In these verses Paul seems to emphasize the theme of work. He reminds the Thessalonians that he and his fellow missionaries had originally come to them for the purpose of sharing the gospel. And he describes their efforts among them as “labor and toil” and points out that “we worked night and day” (1 Thessalonians 2:9 ESV). But the kind of work to which Paul is referring includes far more than just the preaching of the gospel. That was their primary objective, but we know that Paul and his companions made a habit of operating a self-sustaining ministry “that we might not be a burden to any of you” (1 Thessalonians 2:9 ESV). Luke records that Paul used his talents as a tent maker in order to underwrite his ministry in Corinth.

After this Paul left Athens and went to Corinth. And he found a Jew named Aquila, a native of Pontus, recently come from Italy with his wife Priscilla, because Claudius had commanded all the Jews to leave Rome. And he went to see them, and because he was of the same trade he stayed with them and worked, for they were tentmakers by trade. And he reasoned in the synagogue every Sabbath, and tried to persuade Jews and Greeks. – Acts 18:1-4 ESV

Paul was reluctant to place any kind of financial burden on the new churches he helped to found, choosing instead to pay his own way, utilizing his skills as a tentmaker to underwrite his ministry. The result was that Paul put in long days, dividing his time between manual labor and his labor of love: The sharing of the gospel.

And Paul wanted the Thessalonians to recall that his hard work among them truly was a labor of love and a demonstration of selfless and blameless behavior. No one could point a finger at Paul, accusing him of dishonest or ungodly actions. Paul states that the Thessalonians had experienced firsthand how “we were devout and honest and faultless toward all of you believers” (1 Thessalonians 2:10 ESV). And if they refused to give witness to the truth of Paul’s integrity, God would.

And all of Paul’s hard work among them was directed toward one overarching objective: That the Thessalonians might “walk in a manner worthy of God” (1 Thessalonians 2:12 ESV) – that their lives would reflect their newfound calling in Christ. When Paul speaks of “walking,” he uses the Greek word peripateō. It is a robust word that includes far more than mere movement from one place to another. It is an all-inclusive word that covers all of life. To “walk” meant to conduct your life – every area of your life – in a manner that brought glory to God. So, Paul is talking about the entirety of life, including home, leisure, recreation, and work. No area of life was to be left out. And this was a message Paul shared with virtually every church to which he ministered. He told the Colossian believers:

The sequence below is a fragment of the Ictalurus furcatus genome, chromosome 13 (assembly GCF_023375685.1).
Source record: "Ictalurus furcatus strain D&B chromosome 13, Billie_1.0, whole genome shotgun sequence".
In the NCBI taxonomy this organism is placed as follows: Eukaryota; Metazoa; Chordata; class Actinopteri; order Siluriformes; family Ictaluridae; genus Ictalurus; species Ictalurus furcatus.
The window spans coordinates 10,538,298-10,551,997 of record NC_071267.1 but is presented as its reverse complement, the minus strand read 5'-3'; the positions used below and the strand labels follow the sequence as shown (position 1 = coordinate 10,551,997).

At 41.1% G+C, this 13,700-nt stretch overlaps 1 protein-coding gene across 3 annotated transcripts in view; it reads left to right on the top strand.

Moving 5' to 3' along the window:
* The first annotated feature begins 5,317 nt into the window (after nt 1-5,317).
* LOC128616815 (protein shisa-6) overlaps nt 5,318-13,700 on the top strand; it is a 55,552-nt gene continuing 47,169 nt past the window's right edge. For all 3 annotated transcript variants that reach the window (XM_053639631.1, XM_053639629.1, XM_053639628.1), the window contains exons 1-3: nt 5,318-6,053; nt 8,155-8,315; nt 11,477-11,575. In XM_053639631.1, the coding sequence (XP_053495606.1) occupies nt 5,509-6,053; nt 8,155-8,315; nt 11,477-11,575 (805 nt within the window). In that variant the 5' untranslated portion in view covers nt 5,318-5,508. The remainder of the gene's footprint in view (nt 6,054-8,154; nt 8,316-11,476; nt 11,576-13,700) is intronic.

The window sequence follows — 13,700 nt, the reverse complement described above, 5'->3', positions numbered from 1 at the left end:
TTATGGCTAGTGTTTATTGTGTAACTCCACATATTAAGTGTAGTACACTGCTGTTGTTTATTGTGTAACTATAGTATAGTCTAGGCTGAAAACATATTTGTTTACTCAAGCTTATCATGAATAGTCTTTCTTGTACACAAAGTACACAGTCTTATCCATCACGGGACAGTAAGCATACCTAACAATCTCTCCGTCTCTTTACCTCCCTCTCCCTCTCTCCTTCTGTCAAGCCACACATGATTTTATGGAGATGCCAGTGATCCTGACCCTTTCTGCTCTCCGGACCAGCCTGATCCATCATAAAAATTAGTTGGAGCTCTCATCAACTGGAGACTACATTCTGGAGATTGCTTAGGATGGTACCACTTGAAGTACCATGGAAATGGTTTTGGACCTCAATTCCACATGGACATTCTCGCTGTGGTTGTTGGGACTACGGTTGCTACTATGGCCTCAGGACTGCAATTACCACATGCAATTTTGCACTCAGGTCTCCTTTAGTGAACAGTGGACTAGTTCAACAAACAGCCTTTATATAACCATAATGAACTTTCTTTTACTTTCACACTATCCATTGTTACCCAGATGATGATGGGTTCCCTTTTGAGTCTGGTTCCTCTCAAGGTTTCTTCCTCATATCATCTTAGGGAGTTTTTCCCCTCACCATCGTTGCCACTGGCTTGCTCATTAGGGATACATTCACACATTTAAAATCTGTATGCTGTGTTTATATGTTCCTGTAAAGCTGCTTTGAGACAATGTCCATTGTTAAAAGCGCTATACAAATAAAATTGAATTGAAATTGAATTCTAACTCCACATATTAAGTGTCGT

…walk in a manner worthy of the Lord, fully pleasing to him: bearing fruit in every good work and increasing in the knowledge of God. – Colossians 1:10 ESV

Therefore, as you received Christ Jesus the Lord, so walk in him, rooted and built up in him and established in the faith… – Colossians 2:6 ESV

He told the believers in Philippi:

…work out your own salvation with fear and trembling, for it is God who works in you, both to will and to work for his good pleasure.

Do all things without grumbling or disputing, that you may be blameless and innocent, children of God without blemish in the midst of a crooked and twisted generation, among whom you shine as lights in the world. – Philippians 2:12-15 ESV